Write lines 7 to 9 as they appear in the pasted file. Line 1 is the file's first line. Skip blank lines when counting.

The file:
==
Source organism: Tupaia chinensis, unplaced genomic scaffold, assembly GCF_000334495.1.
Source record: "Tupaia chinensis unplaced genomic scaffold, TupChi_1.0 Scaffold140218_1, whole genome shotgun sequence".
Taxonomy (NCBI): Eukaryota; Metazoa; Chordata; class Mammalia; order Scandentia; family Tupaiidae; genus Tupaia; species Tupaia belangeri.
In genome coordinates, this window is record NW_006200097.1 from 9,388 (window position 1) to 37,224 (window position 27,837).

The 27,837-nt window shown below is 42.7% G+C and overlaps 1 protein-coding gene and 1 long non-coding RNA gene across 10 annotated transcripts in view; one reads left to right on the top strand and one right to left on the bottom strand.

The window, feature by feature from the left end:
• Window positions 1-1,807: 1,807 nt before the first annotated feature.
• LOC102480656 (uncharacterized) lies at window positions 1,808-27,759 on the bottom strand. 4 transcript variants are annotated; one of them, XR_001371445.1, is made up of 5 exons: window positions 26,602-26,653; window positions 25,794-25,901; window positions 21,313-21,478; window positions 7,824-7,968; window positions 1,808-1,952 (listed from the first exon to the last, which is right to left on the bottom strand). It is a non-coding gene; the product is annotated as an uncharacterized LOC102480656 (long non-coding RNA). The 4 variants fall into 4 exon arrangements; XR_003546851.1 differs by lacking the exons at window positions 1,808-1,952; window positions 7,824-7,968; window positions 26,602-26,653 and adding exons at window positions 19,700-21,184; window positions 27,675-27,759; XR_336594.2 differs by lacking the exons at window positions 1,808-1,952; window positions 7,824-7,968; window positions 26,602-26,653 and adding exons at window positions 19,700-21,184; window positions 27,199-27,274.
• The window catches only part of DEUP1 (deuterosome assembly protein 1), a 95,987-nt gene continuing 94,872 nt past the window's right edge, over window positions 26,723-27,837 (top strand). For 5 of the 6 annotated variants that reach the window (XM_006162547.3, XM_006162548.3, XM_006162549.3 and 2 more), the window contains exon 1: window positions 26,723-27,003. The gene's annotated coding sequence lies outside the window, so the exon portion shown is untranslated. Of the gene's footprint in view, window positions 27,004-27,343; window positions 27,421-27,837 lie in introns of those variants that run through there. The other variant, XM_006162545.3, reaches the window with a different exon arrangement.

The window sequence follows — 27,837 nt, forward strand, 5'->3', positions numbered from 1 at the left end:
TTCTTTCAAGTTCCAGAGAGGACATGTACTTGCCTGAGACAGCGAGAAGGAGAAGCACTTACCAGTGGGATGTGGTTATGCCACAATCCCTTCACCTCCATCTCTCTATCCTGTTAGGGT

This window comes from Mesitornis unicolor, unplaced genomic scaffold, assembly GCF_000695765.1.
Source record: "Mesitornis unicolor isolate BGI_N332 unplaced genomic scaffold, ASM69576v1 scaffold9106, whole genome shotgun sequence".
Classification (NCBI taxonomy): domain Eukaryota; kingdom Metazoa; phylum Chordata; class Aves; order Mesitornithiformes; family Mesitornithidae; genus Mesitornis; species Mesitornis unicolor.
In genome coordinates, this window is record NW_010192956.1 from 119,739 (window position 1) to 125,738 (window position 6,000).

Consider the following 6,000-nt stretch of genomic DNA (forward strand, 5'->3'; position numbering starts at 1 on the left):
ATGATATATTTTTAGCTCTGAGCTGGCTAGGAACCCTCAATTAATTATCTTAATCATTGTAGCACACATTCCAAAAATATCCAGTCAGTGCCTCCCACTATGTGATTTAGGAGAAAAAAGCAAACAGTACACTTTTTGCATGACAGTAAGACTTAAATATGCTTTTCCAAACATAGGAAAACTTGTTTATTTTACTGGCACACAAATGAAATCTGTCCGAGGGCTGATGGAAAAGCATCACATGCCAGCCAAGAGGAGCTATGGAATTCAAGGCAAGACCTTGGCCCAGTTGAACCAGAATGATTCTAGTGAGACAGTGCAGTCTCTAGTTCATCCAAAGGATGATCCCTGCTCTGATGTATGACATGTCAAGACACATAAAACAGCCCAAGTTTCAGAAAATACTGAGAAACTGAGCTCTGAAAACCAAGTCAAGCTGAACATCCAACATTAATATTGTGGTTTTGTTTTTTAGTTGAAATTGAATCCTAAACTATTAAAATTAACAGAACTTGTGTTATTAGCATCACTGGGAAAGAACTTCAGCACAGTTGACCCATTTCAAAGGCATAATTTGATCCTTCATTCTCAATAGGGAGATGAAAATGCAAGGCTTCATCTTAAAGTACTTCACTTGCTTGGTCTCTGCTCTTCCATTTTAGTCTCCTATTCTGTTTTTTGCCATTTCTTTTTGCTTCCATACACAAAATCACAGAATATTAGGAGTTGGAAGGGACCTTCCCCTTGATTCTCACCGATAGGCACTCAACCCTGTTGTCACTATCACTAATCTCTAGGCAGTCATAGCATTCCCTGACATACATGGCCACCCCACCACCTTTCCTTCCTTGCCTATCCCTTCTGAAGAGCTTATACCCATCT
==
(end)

• Window positions 1-1,807: 1,807 nt before the first annotated feature.
• LOC102480656 (uncharacterized) lies at window positions 1,808-27,759 on the bottom strand. 4 transcript variants are annotated; one of them, XR_001371445.1, is made up of 5 exons: window positions 26,602-26,653; window positions 25,794-25,901; window positions 21,313-21,478; window positions 7,824-7,968; window positions 1,808-1,952 (listed from the first exon to the last, which is right to left on the bottom strand). It is a non-coding gene; the product is annotated as an uncharacterized LOC102480656 (long non-coding RNA). The 4 variants fall into 4 exon arrangements; XR_003546851.1 differs by lacking the exons at window positions 1,808-1,952; window positions 7,824-7,968; window positions 26,602-26,653 and adding exons at window positions 19,700-21,184; window positions 27,675-27,759; XR_336594.2 differs by lacking the exons at window positions 1,808-1,952; window positions 7,824-7,968; window positions 26,602-26,653 and adding exons at window positions 19,700-21,184; window positions 27,199-27,274.
• The window catches only part of DEUP1 (deuterosome assembly protein 1), a 95,987-nt gene continuing 94,872 nt past the window's right edge, over window positions 26,723-27,837 (top strand). For 5 of the 6 annotated variants that reach the window (XM_006162547.3, XM_006162548.3, XM_006162549.3 and 2 more), the window contains exon 1: window positions 26,723-27,003. The gene's annotated coding sequence lies outside the window, so the exon portion shown is untranslated. Of the gene's footprint in view, window positions 27,004-27,343; window positions 27,421-27,837 lie in introns of those variants that run through there. The other variant, XM_006162545.3, reaches the window with a different exon arrangement.